Wake Forest University engineering teams won first and second place in NASA’s Vascular Tissue Challenge, the space agency announced on Wednesday.
In the lab, both teams employed somewhat different approaches to 3D-print vascularized liver tissue. The two engineering teams will now be able to test their groundbreaking tissue models on the International Space Station.
For the challenge, NASA called on research teams to develop tissue models that were vascularized — meaning that it had blood vessels — was functional and could survive for at least a month.
A first-place prize of $300,000 was awarded to Team Winston, led by Kelsey Willson, a graduate student at Wake forest.
“Kelsey’s team was the first team to meet the multiple criteria,” Dr. Arun Sharma, associate research professor of biomedical engineering at Northwestern University, said during a NASA Live broadcast.
Sharma judged the entries of 11 teams participating in the challenge. Several years ago, Sharma worked with NASA scientists and astronauts to study the effect of microgravity on heart cells aboard the International Space Station.
Though the heart tissue experiment was a success, Sharma said the tissue models — like most engineered tissue — were without vasculature.
“Vascularized tissue in the simplest term, is tissue that has blood vessels, and all the tissues in our body are comprised of many, many blood vessels,” Sharma explained during Wednesday’s broadcast. “Vasculature enables tissues in general to get bigger and better by supplying nutrients and oxygen to grow and function properly.”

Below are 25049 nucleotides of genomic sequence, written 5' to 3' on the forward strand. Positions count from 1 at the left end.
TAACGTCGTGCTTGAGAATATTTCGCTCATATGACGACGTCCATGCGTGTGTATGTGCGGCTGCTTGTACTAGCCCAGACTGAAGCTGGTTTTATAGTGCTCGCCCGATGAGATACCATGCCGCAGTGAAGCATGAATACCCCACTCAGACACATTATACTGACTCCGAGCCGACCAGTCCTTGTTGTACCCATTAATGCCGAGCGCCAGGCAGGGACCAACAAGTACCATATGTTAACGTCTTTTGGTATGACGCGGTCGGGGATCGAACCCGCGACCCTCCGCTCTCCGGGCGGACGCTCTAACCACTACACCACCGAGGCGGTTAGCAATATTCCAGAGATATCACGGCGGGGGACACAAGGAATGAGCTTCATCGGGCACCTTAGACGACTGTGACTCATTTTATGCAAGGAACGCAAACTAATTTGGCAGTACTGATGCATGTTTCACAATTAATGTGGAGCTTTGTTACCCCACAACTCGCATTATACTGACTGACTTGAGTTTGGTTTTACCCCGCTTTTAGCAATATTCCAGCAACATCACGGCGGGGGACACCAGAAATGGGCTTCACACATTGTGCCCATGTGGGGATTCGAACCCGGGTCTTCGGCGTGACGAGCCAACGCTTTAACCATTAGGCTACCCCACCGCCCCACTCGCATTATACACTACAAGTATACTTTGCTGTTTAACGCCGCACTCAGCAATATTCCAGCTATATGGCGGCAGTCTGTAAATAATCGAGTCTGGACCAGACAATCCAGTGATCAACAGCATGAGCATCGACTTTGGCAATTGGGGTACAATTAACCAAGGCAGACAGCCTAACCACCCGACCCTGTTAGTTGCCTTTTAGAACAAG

Medical researchers have increasingly turned to engineered tissues to study diseases and test drug candidates and other types of potential therapies. But currently, the tissues used by medical researchers aren’t sufficiently vascularized.
“Engineered vascularized tissue will allow us to better understand how the variety of tissues in the human body actually function,” Sharma said. “And it will allow us to study a variety of different diseases in a dish.”
“If we really want to understand how these tissues work in the human body, we have to use these next-generation models that contain human blood vessels,” he added.
Both winning teams created gel-like moulds, or scaffolds, with a network of channels capable of providing sufficient oxygen and nutrients to 3D-printed tissue.
Their experimental sets will be utilised aboard the space station to examine the effects of microgravity on vascularized liver tissue, and might eventually be utilised to create larger, more complicated tissue models.
NASA plans to keep utilising challenge competitions to train for future space missions, such as journeys to the moon and Mars.
“Challenges are a way for us to tell the public what our problems are, our issues and technological gaps, and for the public to come and tell us what they’re doing and how their technologies can help us,” said Monsi Roman, Centennial Challenges manager at NASA’s Marshall Space Flight Center.